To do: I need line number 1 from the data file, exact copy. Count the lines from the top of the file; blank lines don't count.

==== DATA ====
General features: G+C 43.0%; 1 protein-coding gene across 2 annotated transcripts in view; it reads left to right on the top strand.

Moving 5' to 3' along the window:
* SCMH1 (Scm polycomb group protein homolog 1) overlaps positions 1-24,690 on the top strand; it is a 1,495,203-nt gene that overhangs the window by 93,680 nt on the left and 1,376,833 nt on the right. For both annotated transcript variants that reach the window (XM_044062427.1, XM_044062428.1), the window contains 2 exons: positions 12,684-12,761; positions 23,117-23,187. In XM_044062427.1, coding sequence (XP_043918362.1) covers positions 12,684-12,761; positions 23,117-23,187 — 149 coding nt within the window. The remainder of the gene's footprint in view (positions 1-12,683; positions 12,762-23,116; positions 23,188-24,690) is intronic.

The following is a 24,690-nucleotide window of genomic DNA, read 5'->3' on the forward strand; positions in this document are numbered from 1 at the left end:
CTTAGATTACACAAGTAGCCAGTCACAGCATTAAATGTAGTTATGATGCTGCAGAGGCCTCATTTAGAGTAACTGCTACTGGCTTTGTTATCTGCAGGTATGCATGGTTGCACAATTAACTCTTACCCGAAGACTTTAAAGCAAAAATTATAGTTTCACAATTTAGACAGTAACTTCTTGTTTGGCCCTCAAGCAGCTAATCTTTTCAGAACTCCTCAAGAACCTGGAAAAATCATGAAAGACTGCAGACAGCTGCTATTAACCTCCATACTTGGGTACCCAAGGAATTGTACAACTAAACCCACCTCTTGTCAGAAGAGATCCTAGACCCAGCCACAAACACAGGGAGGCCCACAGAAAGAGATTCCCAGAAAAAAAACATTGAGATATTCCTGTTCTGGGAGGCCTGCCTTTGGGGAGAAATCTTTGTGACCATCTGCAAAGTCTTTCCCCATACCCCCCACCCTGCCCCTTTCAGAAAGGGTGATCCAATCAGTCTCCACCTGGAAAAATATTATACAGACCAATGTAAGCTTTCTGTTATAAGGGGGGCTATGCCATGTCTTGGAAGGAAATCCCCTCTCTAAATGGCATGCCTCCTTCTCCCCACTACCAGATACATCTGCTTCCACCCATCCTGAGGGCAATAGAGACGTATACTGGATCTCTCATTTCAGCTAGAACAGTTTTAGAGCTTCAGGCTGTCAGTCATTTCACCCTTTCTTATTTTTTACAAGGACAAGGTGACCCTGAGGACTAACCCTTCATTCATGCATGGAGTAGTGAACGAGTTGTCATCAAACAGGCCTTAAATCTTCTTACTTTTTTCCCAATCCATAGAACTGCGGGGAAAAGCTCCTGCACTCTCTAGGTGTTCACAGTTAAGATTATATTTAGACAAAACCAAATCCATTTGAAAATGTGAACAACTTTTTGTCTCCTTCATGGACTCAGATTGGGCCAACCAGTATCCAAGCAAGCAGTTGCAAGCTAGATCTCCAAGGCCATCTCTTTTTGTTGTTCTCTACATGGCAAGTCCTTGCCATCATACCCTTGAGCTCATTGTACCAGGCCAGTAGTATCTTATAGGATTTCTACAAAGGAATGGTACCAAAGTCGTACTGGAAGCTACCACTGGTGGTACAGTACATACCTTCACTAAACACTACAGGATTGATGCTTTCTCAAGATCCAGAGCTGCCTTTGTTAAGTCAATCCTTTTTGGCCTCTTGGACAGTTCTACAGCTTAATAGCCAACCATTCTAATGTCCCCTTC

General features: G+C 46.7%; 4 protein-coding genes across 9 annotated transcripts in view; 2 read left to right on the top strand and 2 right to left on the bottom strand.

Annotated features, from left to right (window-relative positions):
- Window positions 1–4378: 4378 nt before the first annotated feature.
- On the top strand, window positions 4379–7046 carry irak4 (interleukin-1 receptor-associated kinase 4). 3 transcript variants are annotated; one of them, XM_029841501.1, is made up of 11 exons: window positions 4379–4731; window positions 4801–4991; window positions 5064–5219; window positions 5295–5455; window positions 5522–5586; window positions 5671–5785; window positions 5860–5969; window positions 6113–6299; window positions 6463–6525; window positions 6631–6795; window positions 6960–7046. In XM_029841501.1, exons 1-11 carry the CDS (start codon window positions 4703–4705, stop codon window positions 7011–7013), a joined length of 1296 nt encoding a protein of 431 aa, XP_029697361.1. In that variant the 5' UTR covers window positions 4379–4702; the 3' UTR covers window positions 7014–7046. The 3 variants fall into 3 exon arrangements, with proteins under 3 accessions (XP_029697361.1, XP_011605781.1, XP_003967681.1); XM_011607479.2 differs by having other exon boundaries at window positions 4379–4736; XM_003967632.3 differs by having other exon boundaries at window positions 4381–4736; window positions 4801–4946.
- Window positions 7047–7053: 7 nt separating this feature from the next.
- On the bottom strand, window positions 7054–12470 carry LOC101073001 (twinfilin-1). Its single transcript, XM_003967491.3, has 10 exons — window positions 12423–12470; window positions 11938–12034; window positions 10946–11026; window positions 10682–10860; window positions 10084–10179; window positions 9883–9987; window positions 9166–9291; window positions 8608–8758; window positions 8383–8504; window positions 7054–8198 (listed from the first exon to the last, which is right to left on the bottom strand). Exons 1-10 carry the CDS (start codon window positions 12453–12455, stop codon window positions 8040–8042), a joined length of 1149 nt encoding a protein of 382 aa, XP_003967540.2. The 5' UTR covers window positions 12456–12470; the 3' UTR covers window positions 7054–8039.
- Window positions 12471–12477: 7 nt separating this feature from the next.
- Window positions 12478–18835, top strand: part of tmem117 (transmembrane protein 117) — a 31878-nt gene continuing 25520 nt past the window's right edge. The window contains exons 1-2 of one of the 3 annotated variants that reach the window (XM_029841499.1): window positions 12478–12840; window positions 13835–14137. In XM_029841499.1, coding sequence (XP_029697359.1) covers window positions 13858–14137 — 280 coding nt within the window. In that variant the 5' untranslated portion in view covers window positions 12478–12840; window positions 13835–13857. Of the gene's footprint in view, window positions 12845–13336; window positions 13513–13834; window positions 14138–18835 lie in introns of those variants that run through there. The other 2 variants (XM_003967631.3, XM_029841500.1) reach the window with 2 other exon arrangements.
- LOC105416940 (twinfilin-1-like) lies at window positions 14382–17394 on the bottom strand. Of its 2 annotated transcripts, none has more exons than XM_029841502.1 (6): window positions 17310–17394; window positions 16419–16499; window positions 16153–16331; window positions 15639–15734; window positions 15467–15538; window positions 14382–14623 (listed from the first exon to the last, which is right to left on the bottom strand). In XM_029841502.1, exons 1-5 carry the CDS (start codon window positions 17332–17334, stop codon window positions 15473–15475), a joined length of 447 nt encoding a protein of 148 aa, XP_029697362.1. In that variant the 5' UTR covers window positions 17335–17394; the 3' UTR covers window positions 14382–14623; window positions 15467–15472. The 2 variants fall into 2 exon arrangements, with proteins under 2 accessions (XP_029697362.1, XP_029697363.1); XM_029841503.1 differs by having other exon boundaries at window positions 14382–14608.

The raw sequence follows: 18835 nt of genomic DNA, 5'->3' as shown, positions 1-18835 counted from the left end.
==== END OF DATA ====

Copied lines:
General features: G+C 43.0%; 1 protein-coding gene across 2 annotated transcripts in view; it reads left to right on the top strand.